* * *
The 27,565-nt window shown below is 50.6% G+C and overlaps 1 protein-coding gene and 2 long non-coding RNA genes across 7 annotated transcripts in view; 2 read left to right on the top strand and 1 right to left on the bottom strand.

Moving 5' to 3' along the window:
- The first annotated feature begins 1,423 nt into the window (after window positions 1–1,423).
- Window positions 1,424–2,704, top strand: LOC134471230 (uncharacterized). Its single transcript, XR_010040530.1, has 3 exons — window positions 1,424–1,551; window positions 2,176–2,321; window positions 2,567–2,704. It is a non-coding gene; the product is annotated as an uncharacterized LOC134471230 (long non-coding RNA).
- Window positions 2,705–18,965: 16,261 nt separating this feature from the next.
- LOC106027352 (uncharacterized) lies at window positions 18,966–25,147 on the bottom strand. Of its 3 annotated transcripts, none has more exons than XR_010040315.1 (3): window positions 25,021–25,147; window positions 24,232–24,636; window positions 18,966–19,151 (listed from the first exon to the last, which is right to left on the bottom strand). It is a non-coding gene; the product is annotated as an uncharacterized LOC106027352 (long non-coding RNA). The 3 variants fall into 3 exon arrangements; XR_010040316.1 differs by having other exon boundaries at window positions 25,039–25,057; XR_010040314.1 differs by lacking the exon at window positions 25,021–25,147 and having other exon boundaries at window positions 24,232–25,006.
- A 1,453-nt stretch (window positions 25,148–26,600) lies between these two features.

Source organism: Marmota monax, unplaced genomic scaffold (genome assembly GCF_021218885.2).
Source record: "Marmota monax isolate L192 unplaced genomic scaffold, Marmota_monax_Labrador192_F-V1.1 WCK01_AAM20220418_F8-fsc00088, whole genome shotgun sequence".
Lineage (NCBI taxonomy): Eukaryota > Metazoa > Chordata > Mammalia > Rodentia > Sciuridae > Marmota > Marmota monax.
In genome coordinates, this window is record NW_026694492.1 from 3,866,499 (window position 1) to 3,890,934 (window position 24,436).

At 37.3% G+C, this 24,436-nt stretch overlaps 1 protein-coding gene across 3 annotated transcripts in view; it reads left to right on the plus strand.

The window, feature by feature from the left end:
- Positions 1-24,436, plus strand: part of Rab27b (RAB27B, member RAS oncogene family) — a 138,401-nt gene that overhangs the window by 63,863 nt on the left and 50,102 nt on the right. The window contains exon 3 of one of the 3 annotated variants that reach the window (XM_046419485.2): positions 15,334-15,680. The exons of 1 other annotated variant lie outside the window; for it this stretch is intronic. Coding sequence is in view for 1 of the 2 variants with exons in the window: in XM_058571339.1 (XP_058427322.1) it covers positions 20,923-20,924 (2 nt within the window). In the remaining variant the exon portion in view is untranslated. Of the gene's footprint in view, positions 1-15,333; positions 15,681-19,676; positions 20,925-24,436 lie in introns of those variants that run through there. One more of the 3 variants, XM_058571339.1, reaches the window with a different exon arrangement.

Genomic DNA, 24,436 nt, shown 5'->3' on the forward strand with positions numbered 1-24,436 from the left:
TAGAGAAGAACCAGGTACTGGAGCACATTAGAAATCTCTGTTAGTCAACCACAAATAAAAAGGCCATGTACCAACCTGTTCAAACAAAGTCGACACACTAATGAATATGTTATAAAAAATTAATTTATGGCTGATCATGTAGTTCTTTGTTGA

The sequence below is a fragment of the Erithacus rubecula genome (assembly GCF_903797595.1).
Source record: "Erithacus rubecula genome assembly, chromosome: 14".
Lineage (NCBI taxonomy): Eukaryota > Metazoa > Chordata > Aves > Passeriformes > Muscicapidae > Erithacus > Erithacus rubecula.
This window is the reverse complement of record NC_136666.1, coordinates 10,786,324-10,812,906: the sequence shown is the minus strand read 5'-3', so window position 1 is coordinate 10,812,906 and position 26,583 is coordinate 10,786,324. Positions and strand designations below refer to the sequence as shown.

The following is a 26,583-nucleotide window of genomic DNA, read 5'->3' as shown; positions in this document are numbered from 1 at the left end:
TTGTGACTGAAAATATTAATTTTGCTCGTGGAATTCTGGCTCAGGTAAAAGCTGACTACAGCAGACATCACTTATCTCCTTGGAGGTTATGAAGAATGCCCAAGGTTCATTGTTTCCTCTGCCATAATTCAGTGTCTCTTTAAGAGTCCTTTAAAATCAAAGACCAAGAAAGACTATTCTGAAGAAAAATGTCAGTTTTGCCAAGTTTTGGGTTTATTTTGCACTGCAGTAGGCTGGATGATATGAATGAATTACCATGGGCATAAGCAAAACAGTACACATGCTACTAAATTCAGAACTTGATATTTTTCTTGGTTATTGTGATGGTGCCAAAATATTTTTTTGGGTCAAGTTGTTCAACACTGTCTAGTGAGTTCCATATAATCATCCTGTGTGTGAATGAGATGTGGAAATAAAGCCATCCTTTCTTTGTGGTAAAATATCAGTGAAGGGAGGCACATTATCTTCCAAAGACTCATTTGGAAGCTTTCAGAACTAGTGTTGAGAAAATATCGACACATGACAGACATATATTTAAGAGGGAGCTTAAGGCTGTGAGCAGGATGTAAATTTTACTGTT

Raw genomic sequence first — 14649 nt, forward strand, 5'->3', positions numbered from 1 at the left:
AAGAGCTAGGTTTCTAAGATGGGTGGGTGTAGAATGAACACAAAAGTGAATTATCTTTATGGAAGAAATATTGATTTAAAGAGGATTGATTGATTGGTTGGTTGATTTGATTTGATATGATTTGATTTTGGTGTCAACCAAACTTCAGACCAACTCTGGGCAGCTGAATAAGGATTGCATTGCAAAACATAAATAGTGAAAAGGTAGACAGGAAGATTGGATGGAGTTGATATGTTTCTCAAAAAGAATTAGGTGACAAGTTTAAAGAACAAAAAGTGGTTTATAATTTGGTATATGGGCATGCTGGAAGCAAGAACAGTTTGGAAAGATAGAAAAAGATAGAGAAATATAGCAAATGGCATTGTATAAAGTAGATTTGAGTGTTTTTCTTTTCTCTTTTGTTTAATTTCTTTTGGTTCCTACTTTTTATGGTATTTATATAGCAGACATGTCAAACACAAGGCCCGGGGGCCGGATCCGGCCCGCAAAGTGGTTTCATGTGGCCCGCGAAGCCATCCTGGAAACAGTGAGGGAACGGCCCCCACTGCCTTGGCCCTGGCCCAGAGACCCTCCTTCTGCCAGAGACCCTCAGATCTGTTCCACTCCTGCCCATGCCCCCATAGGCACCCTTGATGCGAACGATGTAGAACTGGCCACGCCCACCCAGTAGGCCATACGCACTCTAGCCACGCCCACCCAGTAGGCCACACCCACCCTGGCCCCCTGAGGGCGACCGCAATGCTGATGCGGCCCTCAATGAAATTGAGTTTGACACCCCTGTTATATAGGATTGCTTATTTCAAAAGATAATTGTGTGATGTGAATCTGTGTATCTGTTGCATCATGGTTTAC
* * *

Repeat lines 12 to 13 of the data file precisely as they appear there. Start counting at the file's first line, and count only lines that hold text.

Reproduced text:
At 37.3% G+C, this 24,436-nt stretch overlaps 1 protein-coding gene across 3 annotated transcripts in view; it reads left to right on the plus strand.

The window, feature by feature from the left end: